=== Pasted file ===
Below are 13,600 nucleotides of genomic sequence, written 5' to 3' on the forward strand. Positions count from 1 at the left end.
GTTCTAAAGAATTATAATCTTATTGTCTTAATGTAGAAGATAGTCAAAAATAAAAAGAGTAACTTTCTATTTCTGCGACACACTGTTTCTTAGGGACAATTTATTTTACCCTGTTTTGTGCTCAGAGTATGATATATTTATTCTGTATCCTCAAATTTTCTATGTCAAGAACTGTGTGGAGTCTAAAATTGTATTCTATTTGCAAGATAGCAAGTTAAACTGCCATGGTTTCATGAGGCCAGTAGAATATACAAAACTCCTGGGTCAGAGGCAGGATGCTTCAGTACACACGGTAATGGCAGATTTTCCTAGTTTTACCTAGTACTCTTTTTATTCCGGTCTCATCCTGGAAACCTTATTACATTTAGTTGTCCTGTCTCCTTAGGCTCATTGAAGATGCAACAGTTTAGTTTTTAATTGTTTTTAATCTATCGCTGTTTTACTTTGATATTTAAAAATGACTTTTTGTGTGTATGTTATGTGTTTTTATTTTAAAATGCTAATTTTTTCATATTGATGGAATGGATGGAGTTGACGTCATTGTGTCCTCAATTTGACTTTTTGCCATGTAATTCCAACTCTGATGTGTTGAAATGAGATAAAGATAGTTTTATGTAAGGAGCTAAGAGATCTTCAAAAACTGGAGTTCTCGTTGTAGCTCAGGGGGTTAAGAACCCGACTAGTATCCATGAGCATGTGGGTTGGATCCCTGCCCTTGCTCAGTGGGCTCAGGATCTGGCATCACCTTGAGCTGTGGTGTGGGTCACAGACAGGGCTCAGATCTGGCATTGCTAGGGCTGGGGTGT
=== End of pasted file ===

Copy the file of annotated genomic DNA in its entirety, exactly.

Below are 13,600 nucleotides of genomic sequence, written 5' to 3' on the forward strand. Positions count from 1 at the left end.
GTTCTAAAGAATTATAATCTTATTGTCTTAATGTAGAAGATAGTCAAAAATAAAAAGAGTAACTTTCTATTTCTGCGACACACTGTTTCTTAGGGACAATTTATTTTACCCTGTTTTGTGCTCAGAGTATGATATATTTATTCTGTATCCTCAAATTTTCTATGTCAAGAACTGTGTGGAGTCTAAAATTGTATTCTATTTGCAAGATAGCAAGTTAAACTGCCATGGTTTCATGAGGCCAGTAGAATATACAAAACTCCTGGGTCAGAGGCAGGATGCTTCAGTACACACGGTAATGGCAGATTTTCCTAGTTTTACCTAGTACTCTTTTTATTCCGGTCTCATCCTGGAAACCTTATTACATTTAGTTGTCCTGTCTCCTTAGGCTCATTGAAGATGCAACAGTTTAGTTTTTAATTGTTTTTAATCTATCGCTGTTTTACTTTGATATTTAAAAATGACTTTTTGTGTGTATGTTATGTGTTTTTATTTTAAAATGCTAATTTTTTCATATTGATGGAATGGATGGAGTTGACGTCATTGTGTCCTCAATTTGACTTTTTGCCATGTAATTCCAACTCTGATGTGTTGAAATGAGATAAAGATAGTTTTATGTAAGGAGCTAAGAGATCTTCAAAAACTGGAGTTCTCGTTGTAGCTCAGGGGGTTAAGAACCCGACTAGTATCCATGAGCATGTGGGTTGGATCCCTGCCCTTGCTCAGTGGGCTCAGGATCTGGCATCACCTTGAGCTGTGGTGTGGGTCACAGACAGGGCTCAGATCTGGCATTGCTAGGGCTGGGGTGT